Decision Date30 April 1993
Docket NumberNo. 91-CV-970,91-CV-970
Citation623 A.2d 1190
PartiesAlonzo VEREEN and Technical Data Services, Inc., Appellants, v. Verna E. CLAYBORNE, Appellee.
CourtD.C. Court of Appeals


Natalie O. Ludaway, with whom Frederick A. Douglas, Washington, DC, was on the brief, for appellants.

Brenda L. Hopkins, Washington, DC, for appellee.

Before FERREN, FARRELL and KING, Associate Judges.

FERREN, Associate Judge:

The trial court, sitting without a jury, entered judgment for plaintiff-appellee, Verna E. Clayborne, in the amount of $10,499.59 (representing principal and interest owed), plus $1,574.94 in attorney's fees, on Clayborne's claim for payment due on a promissory note from defendants-appellants Alonzo Vereen and his company, Technical Data Services, Inc. (collectively "Vereen"). The court also entered judgment against Vereen on his counterclaims for breach of contract, quantum meruit, unjust enrichment, and defamation. On appeal, Vereen contends that the evidence shows he performed services for Clayborne in lieu of paying the balance due on the note and that he accordingly owes her no money. He therefore argues that the trial court erred in finding that Vereen did not perform any services at Clayborne's New Jersey Avenue property and that the parties did not have a contract for the performance of services at Clayborne's A Street, N.E., property.1 Vereen further contends that even if he did not have valid contractual claims offsetting any balance due on the note, the trial court erred in rejecting his counterclaim based on quantum meruit and unjust enrichment. Finally, as to his separate counterclaim for defamation, Vereen contends the trial court erred in finding that Clayborne's statements, while defamatory, were not false. We reject virtually all Vereen's contentions and affirm the trial court's rulings in all respects save one: we must remand for further proceedings on Vereen's defamation claim based on one statement by Clayborne which Vereen did prove was both defamatory and false.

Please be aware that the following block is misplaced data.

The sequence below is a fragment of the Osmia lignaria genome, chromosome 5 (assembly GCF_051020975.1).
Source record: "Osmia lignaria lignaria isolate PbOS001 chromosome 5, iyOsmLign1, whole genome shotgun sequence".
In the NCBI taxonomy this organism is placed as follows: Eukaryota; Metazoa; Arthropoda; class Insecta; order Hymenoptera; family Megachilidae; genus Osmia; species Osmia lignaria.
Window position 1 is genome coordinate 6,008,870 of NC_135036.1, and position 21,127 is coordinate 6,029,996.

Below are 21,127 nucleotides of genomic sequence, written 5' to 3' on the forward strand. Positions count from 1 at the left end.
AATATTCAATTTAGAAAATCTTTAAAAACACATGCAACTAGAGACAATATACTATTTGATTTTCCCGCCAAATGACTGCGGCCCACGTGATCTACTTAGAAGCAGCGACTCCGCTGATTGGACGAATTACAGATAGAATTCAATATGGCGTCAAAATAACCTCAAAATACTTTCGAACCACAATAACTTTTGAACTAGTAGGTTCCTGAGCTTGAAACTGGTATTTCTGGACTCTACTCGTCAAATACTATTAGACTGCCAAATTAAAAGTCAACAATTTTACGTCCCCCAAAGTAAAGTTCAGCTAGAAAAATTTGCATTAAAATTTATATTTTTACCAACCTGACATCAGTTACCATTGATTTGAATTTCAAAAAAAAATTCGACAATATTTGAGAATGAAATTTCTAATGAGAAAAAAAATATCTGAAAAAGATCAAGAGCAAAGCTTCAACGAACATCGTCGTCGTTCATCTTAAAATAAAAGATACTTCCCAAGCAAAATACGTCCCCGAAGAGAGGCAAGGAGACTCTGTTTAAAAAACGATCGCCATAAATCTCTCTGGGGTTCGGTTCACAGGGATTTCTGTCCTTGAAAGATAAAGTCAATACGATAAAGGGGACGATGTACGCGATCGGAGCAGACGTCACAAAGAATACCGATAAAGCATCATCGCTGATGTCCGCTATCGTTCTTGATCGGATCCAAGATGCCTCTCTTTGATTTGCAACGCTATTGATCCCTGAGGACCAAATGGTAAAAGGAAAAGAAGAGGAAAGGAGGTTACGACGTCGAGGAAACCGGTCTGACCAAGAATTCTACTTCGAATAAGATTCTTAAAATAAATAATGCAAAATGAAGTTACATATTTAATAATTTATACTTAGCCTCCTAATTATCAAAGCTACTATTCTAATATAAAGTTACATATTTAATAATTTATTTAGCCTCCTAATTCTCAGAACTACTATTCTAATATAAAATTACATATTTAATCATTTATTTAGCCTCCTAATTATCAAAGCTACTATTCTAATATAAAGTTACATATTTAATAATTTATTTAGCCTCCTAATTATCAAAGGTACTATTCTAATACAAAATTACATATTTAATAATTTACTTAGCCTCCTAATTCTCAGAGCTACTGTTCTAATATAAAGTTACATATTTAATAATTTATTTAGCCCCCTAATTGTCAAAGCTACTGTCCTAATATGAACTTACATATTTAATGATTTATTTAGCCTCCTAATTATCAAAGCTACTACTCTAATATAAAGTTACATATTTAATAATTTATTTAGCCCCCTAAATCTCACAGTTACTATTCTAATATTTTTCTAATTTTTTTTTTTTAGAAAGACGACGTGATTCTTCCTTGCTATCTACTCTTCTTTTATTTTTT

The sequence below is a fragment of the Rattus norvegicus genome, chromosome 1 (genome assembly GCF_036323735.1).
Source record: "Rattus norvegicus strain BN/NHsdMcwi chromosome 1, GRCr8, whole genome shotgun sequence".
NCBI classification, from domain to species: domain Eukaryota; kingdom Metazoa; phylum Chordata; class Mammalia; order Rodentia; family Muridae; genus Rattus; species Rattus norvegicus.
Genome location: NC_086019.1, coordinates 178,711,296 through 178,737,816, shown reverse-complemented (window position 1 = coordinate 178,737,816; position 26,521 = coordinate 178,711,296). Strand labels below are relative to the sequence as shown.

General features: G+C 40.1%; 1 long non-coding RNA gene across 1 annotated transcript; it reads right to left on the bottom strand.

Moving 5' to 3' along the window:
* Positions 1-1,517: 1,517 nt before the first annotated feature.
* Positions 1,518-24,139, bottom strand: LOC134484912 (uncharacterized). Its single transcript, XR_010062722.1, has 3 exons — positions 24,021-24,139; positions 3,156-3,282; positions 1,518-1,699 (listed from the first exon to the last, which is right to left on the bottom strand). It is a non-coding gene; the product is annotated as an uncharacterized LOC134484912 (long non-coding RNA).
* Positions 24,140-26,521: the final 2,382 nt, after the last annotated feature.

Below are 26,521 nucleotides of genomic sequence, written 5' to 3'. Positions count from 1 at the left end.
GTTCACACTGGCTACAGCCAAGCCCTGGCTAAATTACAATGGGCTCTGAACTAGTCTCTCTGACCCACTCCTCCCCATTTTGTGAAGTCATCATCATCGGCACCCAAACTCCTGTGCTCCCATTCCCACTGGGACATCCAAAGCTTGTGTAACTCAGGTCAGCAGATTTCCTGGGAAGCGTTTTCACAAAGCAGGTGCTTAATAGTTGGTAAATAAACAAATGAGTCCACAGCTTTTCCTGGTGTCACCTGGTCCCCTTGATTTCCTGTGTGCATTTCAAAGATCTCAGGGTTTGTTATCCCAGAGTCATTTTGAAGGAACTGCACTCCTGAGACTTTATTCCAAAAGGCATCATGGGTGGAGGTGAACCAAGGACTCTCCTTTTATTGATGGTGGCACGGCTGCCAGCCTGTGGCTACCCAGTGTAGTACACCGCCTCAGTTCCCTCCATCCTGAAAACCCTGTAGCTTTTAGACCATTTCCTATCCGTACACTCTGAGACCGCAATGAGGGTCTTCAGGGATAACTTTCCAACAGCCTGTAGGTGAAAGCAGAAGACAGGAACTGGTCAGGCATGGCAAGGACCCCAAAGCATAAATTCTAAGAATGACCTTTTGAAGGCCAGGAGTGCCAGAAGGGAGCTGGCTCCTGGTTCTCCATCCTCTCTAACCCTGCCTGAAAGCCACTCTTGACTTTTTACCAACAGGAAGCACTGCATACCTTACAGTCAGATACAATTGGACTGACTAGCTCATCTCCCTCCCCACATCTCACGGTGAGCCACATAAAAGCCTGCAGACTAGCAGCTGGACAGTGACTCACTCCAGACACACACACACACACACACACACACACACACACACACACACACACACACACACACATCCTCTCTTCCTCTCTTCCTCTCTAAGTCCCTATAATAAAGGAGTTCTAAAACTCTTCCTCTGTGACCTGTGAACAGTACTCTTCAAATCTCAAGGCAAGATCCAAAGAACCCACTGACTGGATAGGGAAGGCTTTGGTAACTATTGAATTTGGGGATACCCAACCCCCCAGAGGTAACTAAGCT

At trial, the parties stipulated that sometime around July 20, 1989, Clayborne lent Vereen $17,000, secured by a promissory note. They also stipulated that Vereen repaid $10,000 on October 2, 1989. The controversy arose because Clayborne sought payment of the remainder of the principal with interest and attorney's fees, as provided in the note. Vereen answered that he had performed engineering and architectural services for Clayborne and that the value of those services should offset any amount remaining due on the promissory note, under a theory of breach of contract or, at least, a theory of quantum meruit and unjust enrichment.